1. We do know if he heard, he was unimpressed with the men or the message.
        2. He seemed to be a typical pagan in a pagan’s Roman world.
      2. Why ask that question?
        1. In some way he realized Paul and Silas were religious men.
        2. A common pagan belief focused on the gods acting favorably in behalf of those with whom they were pleased.
        3. It was not unusual to attribute events like an earthquake to the act of the gods.
        4. Since Paul did not escape, it would seem likely from a pagan perspective that the gods were with him.
        5. Whatever his reasons, this is obvious:
          1. The jailor realized Paul and Silas had a special relationship with deity.
          2. He knew they just saved his life, and that kindness astounded him.
          3. He knew they could address his need.
    2. Second, it is obvious he did not understand the full significance of what he asked.
      1. He did not know the source of salvation, how to approach the source, or how to change his condition.
      2. He just realized he had a need and these men had answers.
      3. Paul began the only place he could–with Jesus.
        1. One cannot place faith in what he does not know.
        2. They taught the jailor how to believe in Jesus.
        3. The jailor demonstrated his belief not with words but with actions.
    3. Third, note what learning about and believing in Jesus did to the man.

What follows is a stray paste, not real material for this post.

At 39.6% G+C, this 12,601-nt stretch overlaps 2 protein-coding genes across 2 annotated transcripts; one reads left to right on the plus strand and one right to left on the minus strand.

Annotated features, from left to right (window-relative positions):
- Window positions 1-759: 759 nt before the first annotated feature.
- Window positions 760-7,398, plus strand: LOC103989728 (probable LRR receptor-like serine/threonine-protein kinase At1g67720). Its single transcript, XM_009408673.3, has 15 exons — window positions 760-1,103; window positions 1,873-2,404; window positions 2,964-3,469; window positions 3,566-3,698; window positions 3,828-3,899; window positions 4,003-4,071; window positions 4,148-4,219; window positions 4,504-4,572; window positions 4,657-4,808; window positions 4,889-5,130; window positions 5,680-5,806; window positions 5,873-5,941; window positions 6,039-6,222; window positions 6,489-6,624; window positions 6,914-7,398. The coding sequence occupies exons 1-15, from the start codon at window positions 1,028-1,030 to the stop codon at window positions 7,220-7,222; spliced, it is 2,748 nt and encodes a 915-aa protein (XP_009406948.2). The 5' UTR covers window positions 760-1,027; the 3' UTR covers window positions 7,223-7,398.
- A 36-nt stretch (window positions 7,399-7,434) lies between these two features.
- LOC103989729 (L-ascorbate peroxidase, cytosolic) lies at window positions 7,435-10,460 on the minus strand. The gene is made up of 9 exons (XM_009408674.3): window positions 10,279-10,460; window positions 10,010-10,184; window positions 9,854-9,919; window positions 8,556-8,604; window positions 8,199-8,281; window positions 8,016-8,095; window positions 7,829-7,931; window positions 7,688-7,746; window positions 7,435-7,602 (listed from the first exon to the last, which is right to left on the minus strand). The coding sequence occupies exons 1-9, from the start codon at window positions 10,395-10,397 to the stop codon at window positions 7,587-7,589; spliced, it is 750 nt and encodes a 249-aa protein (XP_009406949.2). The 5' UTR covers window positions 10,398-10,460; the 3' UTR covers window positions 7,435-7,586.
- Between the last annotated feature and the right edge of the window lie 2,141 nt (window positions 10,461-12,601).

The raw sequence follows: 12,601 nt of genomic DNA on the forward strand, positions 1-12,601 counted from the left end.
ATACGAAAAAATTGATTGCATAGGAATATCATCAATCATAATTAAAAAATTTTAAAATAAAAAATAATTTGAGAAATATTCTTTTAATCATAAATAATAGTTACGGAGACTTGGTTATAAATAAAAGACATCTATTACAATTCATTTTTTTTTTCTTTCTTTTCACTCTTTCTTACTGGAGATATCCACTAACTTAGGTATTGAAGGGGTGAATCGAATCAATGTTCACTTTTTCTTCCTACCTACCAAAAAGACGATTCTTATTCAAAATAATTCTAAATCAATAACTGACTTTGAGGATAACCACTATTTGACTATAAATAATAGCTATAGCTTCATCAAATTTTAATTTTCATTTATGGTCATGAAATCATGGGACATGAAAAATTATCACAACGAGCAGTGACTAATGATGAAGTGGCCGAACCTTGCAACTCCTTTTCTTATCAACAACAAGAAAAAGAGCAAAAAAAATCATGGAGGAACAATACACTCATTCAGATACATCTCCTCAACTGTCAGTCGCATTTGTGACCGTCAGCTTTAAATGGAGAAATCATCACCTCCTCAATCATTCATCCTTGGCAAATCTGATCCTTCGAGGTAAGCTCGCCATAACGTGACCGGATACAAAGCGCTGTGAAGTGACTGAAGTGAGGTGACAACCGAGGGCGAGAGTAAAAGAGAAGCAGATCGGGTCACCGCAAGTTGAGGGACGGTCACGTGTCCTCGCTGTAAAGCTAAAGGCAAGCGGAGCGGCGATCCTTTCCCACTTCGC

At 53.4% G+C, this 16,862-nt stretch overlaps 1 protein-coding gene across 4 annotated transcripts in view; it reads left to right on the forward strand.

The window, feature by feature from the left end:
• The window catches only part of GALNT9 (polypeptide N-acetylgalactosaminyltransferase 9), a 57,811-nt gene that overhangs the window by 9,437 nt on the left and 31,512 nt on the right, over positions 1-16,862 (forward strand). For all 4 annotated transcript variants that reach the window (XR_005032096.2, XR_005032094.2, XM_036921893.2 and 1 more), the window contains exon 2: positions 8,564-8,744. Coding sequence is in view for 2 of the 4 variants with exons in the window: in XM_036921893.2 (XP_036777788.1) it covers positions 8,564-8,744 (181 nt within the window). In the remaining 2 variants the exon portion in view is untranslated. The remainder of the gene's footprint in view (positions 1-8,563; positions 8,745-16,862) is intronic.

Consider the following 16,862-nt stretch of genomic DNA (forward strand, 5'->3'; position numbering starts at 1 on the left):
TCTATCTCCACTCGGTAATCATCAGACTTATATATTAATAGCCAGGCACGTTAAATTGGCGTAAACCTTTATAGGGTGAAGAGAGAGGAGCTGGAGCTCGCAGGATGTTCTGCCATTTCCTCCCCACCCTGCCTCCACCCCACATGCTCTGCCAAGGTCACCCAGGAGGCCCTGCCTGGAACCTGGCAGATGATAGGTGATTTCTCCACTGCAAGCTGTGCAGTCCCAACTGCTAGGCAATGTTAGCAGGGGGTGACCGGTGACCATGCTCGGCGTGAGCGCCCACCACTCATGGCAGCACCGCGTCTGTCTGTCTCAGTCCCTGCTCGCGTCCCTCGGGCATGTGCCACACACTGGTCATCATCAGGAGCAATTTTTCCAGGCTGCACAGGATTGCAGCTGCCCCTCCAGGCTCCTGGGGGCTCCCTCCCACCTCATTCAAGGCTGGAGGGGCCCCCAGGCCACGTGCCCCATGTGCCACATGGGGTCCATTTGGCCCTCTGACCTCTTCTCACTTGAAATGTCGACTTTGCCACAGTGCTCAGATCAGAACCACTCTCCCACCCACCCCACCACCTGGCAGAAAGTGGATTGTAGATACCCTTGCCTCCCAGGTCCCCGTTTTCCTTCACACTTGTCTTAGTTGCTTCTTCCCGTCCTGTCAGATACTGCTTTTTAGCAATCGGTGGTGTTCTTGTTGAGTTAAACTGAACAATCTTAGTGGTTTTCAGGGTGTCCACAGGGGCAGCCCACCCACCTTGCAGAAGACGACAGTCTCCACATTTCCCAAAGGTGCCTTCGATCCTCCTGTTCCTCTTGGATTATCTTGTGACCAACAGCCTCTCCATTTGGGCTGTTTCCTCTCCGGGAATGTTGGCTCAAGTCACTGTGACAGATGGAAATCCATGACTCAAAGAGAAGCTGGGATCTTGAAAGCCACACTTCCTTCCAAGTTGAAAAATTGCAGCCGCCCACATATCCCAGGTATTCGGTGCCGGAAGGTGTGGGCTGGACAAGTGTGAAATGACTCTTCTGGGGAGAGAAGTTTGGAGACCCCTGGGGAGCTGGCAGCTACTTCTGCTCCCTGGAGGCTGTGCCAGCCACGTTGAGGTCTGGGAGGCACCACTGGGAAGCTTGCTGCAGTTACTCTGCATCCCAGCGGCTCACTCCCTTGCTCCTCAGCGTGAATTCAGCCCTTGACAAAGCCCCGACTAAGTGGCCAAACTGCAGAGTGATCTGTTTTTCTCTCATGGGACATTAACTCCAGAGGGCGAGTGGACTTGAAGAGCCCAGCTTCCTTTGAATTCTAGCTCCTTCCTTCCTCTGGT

1. He washed the beaten, bruised backs of Paul and Silas.
        1. The uncaring man became caring.
        2. The insensitive man became sensitive.
        3. What a beautiful example of repentance!
      2. He was baptized immediately when he learned about Jesus.
        1. That was not convenient–dark, without electricity or flashlights or kerosene lanterns, no baptistery, just a muddy river bank.
    4. Fourth, conversion (believing in Jesus, repentance, baptism) initiated a new direction for his life.
      1. He took Paul and Silas out of the jail, to his own home, and fed them.
      2. He did this in the joy of his salvation.
      3. I have no doubt this was the first time he did these things for prisoners!

Jesus came to destroy human insensitivity by destroying sin in our lives. He wants to destroy your insensitivity! He wants to make you a complete person by making you a compassionate person suitable for eternal relationship with God. Will you let him do that?

David Chadwell

Author: Greg

Welcome to Gods Message on the web. My name is Greg and I want to welcome you. I started doing these Podcasts, MP3, and Audio Books back in 2007. Stay awhile and make yourself at home. The Christian Podcasts here are free and for everyone to enjoy. I’m doing a complete series on David Chadwell who is a retired minister from Fort Smith, Arkansas. I’ve also done an Audio Book for Wayne Jacobsen’s the Naked Church. Plus a series of MP3s for Pastor Billy Crone and his The Final Countdown series.